James Carlès is a researcher and choreographer. For the past 30 years, he has worked on the heritage of the African diaspora in the Western world, from the 19th century to the present day.
The question he raises in his work is that of the territorial legitimation of the African diasporic populations, their own rooting, and their positioning with respect to how others look at them. This work nourishes a process for the reconstruction of the history of choreographic art of Africa and its diaspora.
Alongside his work as a researcher, James Carlès is a dance soloist and an outstanding performer. He has been the interpreter and artistic collaborator for many “musical ensembles” ranging from Baroque to contemporary music, without forgetting Jazz; as well as for choreographers such as Carolyn Carlson, Robyn Orlin, Mark Tompkins, Heddy Maalem and Ali Moini.
James Carlès’s work can be approached through a multi-dimensional prism.
First, a dimension of scientific methodology: he works with researchers who participate in and observe the artistic process. This process updates technical aspects relating to the body and thoughts, as well as conceptual tools that allow other ways of understanding the contemporary world.
His projects also reveal a participative dimension, due to their design as co-constructions, bringing together amateur and professional dancers and artists, researchers whether or not from the academic world, and people simply because they possess proven know-how or practices...
His work raises genuine questions as to the movements between "scenic" writings, a reflection on exile and uprooting as possible source of enrichment.
Associate artist at Astrada-Jazz In Marciac from 2012 to 2014, associate researcher at the LLA Créatis laboratory of the University of Toulouse-Jean-Jaurès, choreographer for a number of companies and structures both in France and overseas...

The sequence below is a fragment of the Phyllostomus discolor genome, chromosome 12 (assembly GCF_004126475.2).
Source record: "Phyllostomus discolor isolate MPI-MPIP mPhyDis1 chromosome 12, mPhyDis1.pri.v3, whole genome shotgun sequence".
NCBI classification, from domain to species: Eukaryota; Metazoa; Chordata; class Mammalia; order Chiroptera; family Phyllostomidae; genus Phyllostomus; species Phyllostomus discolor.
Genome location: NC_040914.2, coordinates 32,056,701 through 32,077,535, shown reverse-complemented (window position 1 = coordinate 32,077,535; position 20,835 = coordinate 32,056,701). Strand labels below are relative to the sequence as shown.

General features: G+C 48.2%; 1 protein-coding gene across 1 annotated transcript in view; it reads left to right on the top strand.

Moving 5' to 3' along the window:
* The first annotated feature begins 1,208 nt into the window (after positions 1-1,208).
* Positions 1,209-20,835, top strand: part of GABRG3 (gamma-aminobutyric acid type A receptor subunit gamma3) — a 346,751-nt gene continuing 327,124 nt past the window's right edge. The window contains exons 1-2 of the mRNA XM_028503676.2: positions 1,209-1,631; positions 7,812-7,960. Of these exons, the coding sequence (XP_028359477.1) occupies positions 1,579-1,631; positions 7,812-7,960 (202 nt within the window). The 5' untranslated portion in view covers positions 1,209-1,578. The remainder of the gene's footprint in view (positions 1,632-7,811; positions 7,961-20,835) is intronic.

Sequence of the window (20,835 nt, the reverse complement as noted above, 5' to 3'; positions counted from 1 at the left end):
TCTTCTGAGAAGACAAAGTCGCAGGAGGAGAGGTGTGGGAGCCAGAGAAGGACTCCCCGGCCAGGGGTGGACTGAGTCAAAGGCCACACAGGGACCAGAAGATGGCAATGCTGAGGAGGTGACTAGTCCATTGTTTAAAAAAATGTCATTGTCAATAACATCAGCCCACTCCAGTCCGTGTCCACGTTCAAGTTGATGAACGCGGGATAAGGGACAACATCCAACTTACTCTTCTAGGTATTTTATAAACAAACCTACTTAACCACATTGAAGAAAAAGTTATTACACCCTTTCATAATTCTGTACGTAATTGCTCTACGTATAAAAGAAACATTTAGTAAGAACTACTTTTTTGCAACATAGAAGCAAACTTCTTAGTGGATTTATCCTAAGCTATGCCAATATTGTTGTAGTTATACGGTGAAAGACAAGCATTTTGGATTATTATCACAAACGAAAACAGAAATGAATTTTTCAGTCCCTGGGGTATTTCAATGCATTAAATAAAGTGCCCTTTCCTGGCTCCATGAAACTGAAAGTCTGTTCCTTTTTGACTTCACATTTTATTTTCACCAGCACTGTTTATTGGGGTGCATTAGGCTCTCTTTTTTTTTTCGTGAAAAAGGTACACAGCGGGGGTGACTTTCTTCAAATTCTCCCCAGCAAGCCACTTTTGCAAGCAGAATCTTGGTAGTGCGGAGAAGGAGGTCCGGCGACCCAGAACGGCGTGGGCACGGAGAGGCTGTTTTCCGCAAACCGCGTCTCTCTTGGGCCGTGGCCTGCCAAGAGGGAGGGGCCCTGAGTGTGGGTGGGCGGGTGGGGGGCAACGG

In 2015, James Carlès co-produced the webdoc ”Danses noires” on Numeridanse. He explores in it the origin of present-day urban dances. From Africa to the USA, via Europe, he stresses their inter- and cross-cultural nature (as Katherine Dunham and Pearl Primus already stated) and puts into perspective their social and political dimension. This interview comes complete with many additional videos, photos, drawings and resources.
The festival “Danses et continents noirs”, created by James Carlès 20 years ago and that has since rallied a large number of partners including the Consortium Universitaire euro-philosophie (Germany, Belgium, Portugal, Spain, Austria, Brazil, Colombia, etc.) forms the dissemination and mediation means of this research work. As a cultural concept for African know-how and its diaspora, the festival enhances our reflection on the contemporary world.
James Carlès set up his company in 1989. In 1999, the Festival “Danse à Toulouse”, to become in 2007 the festival “Danses et Continents Noirs”, entered the scene, a showcase of this atypical approach to the valorisation of social dances.
The project grew over the years to become today the Centre Chorégraphique James Carlès. The Centre now groups both the school of dance and the professional training centre, as well as the company James Carlès Danse & Co, the international festival “Danses et Continents Noirs”, together with teaching residence courses with artists.
Today, James Carlès’s work in the Centre Chorégraphique is structured around two original and unique methods: R.E.S.E.T. and JC DANSE.
The first method is a means of rebalancing the body through a physical, energetic and metaphysicalpreparation. By using the body’s energies as an immunity shield, it helps us cope with our everyday physical and psychological disorders. The second method prepares the dancer and helps him/her build up their technique, interpretationand creativity, together with the development of their choreographic writing.
These methods, both of which have been used for more than 20 years in a personal capacity, before being taught for several years at the Centre Chorégraphique James Carlès, have become key bodily practices for both students and dancers.
The choreographer’s intention within this structure is asserted:
- Throw off the existing aesthetic categorisations by asserting a “contemporary” identity with multiple roots; that is to say, a dynamic and outgoing identity, generously nourished by different choreographic and artistic traditions.
- Be attentive to the links existing between “bodily movements”, “scenic movements” and the social cultures that underlie them.
- Construct and support artists and teachers masters of their words (or those of others)
- Offer a better collaboration network with French and international cultural structures and artists
With the aim of creating conditions to offer the best possible professional opportunities to dance students of all generations.